The global warming theory tells us that the free market is a doomsday machine bringing about the end of the world. It turns capitalism into a metaphysical evil.

And there is no halfway solution to the problem, no practical fix or technological patch. Carbon dioxide emissions are an unavoidable byproduct of the burning of fossil fuels, and the entire system of industrial capitalism runs on fossil fuels. So the only way to avoid catastrophe is to shut it all down.

You can see how this brings order and balance back to the left’s universe. Their visceral reaction against capitalism is validated on the deepest, most profound level.

You can see how this would be almost like a drug or like an article of religious faith. How can you allow people to question and undermine the very thing that gives meaning to your life? Hence the visceral reaction to global warming skeptics.

Then there is a second dilemma faced by the left. Their own history—and indeed their present—hasn’t always been so liberal and enlightened and progressive. The hard-core advocates of central planning had embraced or excused Soviet totalitarianism, with its party lines and Lysenkoism, and the central planners and “pro-science” types of a previous era had embraced eugenics. Today, there are still those who want to shut down opposing opinions, and every couple of years somebody floats a proposal to imprison global warming skeptics. Or maybe they just try to sue them and shut them down in the courts.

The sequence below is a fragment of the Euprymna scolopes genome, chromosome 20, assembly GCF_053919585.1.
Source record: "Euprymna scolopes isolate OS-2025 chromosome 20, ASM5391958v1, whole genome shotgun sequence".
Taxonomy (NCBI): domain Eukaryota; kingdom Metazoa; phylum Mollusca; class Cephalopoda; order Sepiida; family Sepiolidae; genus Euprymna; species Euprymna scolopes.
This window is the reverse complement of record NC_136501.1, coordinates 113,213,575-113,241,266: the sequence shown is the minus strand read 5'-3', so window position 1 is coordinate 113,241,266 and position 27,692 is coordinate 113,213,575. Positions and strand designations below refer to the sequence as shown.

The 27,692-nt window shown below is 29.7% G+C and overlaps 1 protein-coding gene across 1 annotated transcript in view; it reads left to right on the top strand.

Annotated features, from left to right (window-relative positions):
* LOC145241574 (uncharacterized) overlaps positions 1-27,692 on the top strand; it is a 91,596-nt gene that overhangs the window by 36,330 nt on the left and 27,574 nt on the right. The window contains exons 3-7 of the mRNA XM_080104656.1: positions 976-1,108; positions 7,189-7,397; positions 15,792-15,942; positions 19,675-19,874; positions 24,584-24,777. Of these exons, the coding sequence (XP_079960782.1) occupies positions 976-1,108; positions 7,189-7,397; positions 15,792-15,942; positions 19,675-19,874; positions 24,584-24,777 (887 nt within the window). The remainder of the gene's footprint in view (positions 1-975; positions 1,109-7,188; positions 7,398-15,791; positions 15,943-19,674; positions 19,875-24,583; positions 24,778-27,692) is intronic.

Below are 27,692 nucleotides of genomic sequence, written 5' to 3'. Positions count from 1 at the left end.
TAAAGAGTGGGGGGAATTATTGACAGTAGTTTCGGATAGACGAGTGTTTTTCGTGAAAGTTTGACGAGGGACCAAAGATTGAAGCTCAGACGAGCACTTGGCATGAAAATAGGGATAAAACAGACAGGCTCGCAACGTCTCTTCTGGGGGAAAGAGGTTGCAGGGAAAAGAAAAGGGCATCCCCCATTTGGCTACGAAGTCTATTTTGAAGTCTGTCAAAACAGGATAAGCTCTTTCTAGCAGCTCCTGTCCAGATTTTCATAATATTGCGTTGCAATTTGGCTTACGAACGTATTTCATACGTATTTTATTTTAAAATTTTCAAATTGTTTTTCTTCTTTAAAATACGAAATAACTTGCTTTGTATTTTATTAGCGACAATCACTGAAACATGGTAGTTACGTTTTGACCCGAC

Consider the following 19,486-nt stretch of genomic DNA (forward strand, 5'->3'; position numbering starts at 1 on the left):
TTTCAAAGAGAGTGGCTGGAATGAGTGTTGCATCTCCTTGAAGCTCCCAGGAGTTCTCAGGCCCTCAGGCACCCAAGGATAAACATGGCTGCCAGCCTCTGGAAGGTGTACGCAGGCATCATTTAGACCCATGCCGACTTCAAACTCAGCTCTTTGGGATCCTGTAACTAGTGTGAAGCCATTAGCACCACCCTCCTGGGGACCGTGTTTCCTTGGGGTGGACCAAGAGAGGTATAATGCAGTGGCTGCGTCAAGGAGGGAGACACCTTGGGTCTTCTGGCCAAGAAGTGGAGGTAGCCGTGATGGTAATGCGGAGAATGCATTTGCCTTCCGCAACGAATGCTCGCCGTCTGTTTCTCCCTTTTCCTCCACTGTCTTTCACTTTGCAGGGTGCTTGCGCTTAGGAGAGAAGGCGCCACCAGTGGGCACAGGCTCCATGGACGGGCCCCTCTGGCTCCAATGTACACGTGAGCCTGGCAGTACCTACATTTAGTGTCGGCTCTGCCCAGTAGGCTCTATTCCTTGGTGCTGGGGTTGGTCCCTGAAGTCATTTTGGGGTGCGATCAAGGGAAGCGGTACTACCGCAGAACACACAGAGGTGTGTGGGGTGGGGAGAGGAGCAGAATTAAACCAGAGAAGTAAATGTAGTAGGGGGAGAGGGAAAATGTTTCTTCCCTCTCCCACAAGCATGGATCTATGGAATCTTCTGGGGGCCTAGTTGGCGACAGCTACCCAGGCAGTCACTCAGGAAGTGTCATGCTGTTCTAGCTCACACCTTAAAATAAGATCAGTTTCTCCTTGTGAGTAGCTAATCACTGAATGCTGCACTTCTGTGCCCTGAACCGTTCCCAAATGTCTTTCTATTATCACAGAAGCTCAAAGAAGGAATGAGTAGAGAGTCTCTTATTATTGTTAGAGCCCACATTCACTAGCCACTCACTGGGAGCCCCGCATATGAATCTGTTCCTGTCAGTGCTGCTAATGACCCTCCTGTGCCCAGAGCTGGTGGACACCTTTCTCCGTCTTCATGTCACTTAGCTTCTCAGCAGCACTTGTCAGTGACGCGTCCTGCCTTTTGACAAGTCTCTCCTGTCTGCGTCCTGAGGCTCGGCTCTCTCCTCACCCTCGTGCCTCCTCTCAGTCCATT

What to do? Construct an alternative narrative in which the political right is the modern-day successor to the Inquisition and the political left is the inheritor of a tradition of bold free-thinking that goes all the way back to Giordano Bruno. Even if you have to fudge a few facts to make it work.

And one in which the Soviet Union, one of the most monstrous regimes in human history, really wasn’t all that bad; fascism was a product of the Right, and the “Socialist” part of Naziism is left out entirely; patently un-Constitutional acts are actually perfectly in line with the intent of the Founders, and those men were actually all for an overlarge and too-powerful central government; and “liberalism” means the exact opposite of what it was understood to mean for centuries previous.